Spring-loaded Zooming UI

(This page is a mirrored copy of an article originally posted on the LShift blog; see the archive index here.)

The fancy new mouse Apple are selling has a neat hardware feature: squeezing the sides together acts like a button click (on some nth button). They combine it, by default, with a kind of okayish software feature: squeezing the new button shows the dashboard until you stop squeezing.

Looking at CellDesigner’s “bird’s eye view” feature (from the manual) gave mikeb and I an idea: you could use the squeeze-button to control a spring-loaded zoom feature in a Raskinish zooming user interface.

  • The user would start squeezing to begin zooming out. The zoom velocity would smoothly and quickly ramp up to a constant (configurable) rate.
  • Zooming out would continue at that constant rate until either the user releases the squeeze-button (at which point it “drops” you back to the zoom level and position you started from) or the mouse moves more than a (configurable) epsilon from its starting position.
  • If the mouse moves, the zooming process rapidly slows down and stops, hovering over the canvas. The user can use the mouse to pan while the squeeze-button is held in.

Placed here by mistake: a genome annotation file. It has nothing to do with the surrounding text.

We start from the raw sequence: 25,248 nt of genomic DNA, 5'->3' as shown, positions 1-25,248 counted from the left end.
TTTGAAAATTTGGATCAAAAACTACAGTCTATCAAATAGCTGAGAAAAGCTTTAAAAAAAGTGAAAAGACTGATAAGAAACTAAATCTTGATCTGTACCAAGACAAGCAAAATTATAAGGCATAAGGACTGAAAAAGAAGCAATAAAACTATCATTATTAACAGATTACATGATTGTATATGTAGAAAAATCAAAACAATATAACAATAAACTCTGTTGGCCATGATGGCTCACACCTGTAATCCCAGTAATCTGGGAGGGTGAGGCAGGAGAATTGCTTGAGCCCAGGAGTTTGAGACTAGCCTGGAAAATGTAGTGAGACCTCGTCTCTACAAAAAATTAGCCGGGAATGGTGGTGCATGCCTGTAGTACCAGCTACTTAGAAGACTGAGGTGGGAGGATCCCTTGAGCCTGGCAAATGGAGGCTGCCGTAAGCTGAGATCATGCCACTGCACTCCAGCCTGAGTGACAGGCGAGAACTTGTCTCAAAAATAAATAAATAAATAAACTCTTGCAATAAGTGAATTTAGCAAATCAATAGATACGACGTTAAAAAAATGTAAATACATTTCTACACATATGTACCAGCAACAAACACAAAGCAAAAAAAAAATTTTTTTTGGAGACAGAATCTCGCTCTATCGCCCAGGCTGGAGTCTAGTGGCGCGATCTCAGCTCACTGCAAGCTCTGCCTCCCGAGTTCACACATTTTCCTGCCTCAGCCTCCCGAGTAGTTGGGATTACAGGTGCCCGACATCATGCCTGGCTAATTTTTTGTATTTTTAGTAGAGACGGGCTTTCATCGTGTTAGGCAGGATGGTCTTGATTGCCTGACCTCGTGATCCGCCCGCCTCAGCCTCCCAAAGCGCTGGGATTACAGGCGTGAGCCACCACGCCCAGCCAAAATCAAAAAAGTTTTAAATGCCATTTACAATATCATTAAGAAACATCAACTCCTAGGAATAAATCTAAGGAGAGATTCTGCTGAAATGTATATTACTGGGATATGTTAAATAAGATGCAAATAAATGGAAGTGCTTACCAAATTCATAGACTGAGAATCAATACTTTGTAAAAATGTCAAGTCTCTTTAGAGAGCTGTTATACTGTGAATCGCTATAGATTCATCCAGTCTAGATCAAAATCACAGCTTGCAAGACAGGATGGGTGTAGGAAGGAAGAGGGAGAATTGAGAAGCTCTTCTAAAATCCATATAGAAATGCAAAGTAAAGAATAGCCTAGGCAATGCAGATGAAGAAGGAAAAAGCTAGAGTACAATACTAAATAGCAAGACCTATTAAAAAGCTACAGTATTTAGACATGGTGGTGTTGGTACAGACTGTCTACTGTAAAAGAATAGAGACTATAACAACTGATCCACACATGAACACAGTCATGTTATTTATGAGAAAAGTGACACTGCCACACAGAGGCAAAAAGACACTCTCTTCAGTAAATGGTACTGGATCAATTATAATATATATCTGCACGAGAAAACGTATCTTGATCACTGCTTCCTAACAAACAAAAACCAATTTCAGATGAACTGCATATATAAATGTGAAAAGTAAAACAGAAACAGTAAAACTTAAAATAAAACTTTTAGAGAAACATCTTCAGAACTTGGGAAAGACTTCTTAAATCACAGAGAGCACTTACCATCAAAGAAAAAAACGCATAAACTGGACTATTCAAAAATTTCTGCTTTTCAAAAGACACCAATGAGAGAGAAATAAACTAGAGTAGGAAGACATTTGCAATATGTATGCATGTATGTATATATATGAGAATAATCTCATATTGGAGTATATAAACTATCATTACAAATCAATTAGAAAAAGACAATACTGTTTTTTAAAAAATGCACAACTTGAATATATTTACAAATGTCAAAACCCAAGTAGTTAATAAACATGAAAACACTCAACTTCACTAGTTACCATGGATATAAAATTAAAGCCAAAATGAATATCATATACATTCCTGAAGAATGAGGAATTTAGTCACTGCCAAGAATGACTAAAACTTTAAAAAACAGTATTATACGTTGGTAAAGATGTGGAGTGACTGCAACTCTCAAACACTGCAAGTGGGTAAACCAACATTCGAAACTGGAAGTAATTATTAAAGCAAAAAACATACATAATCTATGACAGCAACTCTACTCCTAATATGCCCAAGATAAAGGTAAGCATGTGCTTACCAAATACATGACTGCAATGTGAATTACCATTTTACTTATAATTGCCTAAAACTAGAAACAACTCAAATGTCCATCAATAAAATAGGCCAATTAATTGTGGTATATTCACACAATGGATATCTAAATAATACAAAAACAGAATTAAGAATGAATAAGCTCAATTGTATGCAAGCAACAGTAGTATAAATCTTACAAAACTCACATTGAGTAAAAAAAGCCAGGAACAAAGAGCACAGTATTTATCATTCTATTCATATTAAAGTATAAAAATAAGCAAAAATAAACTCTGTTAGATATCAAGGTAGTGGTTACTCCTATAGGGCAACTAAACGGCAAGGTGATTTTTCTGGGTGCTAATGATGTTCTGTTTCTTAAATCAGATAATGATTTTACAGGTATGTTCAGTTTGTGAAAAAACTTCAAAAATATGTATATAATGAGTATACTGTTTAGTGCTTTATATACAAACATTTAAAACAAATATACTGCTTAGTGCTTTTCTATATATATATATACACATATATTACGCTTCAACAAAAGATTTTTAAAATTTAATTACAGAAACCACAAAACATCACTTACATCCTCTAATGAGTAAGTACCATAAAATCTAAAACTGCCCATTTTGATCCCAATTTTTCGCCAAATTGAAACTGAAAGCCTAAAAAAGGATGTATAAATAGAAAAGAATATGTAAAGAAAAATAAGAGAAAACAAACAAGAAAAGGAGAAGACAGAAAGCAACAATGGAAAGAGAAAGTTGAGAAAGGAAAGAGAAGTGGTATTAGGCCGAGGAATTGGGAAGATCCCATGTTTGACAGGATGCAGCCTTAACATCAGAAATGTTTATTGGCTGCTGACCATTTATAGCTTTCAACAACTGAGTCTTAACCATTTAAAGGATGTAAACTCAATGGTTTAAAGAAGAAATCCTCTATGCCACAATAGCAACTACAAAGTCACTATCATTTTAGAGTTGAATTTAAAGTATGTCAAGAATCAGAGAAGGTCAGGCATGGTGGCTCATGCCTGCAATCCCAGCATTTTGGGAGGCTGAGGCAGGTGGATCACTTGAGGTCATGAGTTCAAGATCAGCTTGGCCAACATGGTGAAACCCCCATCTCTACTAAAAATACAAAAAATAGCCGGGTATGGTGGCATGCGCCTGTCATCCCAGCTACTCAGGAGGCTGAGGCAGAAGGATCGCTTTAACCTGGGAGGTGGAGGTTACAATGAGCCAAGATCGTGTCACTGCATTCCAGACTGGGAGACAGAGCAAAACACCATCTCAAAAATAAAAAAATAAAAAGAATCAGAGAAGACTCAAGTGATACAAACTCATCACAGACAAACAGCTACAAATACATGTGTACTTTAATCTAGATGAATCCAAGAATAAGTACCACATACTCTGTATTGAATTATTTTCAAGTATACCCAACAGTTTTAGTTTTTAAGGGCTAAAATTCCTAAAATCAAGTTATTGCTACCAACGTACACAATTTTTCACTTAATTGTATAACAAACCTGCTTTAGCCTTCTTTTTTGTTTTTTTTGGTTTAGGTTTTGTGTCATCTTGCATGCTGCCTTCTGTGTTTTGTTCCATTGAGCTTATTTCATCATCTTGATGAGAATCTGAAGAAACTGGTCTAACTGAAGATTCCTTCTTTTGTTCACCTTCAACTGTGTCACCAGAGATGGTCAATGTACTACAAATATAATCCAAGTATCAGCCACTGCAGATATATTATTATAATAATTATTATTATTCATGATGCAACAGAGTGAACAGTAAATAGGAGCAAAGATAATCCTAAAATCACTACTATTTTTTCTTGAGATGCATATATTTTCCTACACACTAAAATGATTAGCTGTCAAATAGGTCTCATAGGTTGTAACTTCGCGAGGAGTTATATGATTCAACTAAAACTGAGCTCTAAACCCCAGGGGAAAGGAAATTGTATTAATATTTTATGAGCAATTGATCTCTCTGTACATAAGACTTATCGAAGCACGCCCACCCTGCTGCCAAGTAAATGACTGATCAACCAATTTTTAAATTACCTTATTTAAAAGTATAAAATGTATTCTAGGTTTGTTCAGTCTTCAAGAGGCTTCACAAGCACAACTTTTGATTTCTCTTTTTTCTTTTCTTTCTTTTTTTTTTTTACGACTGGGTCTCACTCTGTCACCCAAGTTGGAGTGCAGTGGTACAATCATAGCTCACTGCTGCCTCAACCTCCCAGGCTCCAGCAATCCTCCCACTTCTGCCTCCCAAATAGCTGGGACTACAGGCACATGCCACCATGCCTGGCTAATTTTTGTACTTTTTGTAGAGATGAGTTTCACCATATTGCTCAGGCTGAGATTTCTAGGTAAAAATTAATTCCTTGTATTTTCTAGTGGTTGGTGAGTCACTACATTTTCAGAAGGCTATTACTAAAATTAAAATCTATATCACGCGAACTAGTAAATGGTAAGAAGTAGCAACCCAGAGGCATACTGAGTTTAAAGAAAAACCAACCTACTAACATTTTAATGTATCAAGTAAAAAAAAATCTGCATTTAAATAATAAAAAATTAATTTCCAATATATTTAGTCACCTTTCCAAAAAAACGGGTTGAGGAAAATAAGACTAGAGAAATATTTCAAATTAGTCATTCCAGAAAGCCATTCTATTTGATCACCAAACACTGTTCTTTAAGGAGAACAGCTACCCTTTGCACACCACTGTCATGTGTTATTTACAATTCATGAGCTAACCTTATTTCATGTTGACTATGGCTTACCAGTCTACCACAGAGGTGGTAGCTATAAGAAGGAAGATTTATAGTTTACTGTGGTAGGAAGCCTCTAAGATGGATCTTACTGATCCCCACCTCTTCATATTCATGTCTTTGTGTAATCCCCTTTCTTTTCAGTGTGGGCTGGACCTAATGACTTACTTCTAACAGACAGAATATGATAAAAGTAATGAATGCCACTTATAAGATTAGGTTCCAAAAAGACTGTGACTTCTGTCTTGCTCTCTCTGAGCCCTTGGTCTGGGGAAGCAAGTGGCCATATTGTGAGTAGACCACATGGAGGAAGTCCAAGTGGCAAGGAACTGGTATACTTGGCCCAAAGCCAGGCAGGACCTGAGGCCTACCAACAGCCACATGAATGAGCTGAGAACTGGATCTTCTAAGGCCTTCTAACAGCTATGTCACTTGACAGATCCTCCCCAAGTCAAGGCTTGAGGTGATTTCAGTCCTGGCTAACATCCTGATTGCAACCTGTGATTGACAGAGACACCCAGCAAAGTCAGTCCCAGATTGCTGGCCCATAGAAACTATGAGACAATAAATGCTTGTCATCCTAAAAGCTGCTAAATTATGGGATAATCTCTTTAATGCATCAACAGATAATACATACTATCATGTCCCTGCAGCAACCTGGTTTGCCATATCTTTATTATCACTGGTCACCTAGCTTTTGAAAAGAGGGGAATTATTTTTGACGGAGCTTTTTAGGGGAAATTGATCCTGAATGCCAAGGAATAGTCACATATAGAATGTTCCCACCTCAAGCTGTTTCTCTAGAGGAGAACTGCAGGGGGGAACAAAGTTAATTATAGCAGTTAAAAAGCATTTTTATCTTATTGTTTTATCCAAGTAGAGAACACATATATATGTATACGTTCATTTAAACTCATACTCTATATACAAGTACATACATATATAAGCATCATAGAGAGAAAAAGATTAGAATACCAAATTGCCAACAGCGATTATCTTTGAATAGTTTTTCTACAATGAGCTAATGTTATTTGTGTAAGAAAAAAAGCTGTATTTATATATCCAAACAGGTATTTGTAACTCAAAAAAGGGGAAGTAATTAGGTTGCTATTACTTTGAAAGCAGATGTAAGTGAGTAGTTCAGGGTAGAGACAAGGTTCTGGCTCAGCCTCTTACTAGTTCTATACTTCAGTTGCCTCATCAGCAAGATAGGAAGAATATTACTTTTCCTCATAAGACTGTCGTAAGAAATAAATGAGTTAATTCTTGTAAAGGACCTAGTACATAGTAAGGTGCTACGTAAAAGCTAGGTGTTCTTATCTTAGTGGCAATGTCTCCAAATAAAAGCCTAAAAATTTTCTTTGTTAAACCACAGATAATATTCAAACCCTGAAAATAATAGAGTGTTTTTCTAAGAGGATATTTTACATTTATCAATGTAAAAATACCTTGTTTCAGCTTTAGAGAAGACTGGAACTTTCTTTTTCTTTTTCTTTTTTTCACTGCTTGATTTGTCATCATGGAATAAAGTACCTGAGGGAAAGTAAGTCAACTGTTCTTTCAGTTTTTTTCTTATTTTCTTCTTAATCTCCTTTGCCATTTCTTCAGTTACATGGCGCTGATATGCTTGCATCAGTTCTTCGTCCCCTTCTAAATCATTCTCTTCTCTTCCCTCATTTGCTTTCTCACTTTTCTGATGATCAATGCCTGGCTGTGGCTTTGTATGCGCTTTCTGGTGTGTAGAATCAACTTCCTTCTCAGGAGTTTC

• When the button is finally released, it rapidly drops the camera back to whatever zoom level you used last time you visited this general vicinity. (Not the zoom level you started from. Deciding what the “vicinity” might mean is an interesting problem.)

You could indicate, with a mostly-transparent overlay, where letting go of the button will end up dropping you. When you squeeze, the current view turns transparent while the canvas drops out from underneath you as you rise; while panning, the transparent overlay is updated to reflect the view you’ll get if you let go here; and when you let go, the canvas rises up to meet you as you fall, until it eventually overlaps the transparent view, at which point the transparent view is redundant and can be removed until the next zoom.

Even better would be if the squeeze-button were an analogue control, that could measure pressure like a tablet stylus. You could use the force of squeezing to control the rate of ascent/braking. Then you’d only need that one control for zooming out (so long as there was a way of making your current hover level the new ground level); zooming in could perhaps be done by dragging out a rectangle on the current view that is to expand and become the new view, much as one does with old-school fractal programs.